You do not need a large telescope to observe double stars. A 3 inch (75 mm) refractor can produce excellent results, since its narrow field renders high-contrast, pinpoint star images. A 6 inch (150 mm) scope, though, is better for resolving close doubles.
You can observe double stars from the suburbs and even during a bright Moon. Because stars are point sources, ambient light generally does not overwhelm them.
Double-star observing is enjoyable on many levels. Some observers delight in aiming their telescopes at random stars and looking for companions, or they might try to "split" close pairs.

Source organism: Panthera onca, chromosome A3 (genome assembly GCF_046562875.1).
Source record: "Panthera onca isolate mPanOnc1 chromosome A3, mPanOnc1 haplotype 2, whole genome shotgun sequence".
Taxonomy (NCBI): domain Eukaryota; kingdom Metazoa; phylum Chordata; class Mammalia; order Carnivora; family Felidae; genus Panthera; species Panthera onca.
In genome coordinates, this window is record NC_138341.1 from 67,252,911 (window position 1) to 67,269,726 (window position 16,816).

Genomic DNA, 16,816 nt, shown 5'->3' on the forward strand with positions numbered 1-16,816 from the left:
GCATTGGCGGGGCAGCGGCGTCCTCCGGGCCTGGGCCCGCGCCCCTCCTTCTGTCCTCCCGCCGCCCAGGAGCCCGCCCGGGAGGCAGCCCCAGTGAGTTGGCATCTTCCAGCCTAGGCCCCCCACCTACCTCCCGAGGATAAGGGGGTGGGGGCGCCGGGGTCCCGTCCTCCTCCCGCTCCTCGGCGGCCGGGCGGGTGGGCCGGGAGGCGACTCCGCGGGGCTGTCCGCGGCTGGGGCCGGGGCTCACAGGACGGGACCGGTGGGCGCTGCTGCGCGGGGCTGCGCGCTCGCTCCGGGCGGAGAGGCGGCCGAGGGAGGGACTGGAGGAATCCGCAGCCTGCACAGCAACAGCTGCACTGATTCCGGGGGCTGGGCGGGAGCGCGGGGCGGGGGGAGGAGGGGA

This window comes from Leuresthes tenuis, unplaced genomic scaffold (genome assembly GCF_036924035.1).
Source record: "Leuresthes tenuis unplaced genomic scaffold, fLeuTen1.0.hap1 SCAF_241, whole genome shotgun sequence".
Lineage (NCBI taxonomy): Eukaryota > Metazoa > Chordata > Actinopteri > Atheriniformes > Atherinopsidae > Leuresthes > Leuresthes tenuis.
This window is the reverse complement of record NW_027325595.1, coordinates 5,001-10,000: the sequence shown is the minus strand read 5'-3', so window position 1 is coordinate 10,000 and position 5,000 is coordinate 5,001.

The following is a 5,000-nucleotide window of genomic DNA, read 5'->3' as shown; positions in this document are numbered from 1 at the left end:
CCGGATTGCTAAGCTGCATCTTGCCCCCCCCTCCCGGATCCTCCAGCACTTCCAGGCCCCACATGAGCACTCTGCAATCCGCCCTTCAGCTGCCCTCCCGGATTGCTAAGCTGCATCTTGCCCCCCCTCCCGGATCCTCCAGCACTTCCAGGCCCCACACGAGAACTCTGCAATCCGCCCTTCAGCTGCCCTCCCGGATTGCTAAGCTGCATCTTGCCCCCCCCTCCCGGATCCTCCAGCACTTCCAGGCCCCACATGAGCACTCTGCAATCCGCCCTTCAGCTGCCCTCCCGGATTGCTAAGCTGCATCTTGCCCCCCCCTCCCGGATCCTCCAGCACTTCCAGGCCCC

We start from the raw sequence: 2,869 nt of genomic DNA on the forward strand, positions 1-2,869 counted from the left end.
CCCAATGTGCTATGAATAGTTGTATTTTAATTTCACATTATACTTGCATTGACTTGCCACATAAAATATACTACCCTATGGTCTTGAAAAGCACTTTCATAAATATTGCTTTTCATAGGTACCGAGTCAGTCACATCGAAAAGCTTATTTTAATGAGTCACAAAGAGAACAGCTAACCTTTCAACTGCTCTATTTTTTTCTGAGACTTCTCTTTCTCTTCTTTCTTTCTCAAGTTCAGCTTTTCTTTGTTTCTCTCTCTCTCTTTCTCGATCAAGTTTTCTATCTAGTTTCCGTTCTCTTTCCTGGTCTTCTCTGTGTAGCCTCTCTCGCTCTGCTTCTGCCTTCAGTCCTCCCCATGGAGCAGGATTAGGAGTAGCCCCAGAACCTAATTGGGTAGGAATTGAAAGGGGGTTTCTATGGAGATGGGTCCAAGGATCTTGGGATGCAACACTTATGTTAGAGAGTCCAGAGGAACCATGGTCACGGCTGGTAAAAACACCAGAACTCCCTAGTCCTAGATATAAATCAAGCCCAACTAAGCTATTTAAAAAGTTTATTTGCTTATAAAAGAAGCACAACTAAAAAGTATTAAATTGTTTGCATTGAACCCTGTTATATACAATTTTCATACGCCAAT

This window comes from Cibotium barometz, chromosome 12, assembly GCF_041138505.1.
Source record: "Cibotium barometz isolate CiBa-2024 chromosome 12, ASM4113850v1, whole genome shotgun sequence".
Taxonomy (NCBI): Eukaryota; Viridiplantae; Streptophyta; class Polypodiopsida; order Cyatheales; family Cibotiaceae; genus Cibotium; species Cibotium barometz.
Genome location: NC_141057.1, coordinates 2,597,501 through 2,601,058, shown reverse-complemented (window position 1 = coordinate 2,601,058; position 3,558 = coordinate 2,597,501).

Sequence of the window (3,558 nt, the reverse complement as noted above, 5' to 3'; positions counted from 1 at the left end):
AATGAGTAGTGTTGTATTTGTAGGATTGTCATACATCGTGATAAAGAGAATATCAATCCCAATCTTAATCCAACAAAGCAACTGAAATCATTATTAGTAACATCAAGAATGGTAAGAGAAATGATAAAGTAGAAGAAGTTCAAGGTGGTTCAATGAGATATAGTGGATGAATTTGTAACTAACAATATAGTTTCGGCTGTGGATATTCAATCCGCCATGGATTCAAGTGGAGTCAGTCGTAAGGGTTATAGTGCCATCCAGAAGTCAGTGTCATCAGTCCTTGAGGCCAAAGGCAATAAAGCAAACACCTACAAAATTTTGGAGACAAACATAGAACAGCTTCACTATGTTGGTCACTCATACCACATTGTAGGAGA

Others take a more serious bent—measuring, sketching, and photographing double stars, and then contributing their observations to a group such as the Double Star Section of the Webb Society. Such organizations particularly need help monitoring long-period binaries; with separations of at least 0.5 arcseconds, these are the binary type most suited to small telescopes. There also exists a great opportunity for amateurs with CCD cameras to make a significant contribution. There are thousands of wide faint pairs that have been unobserved for years.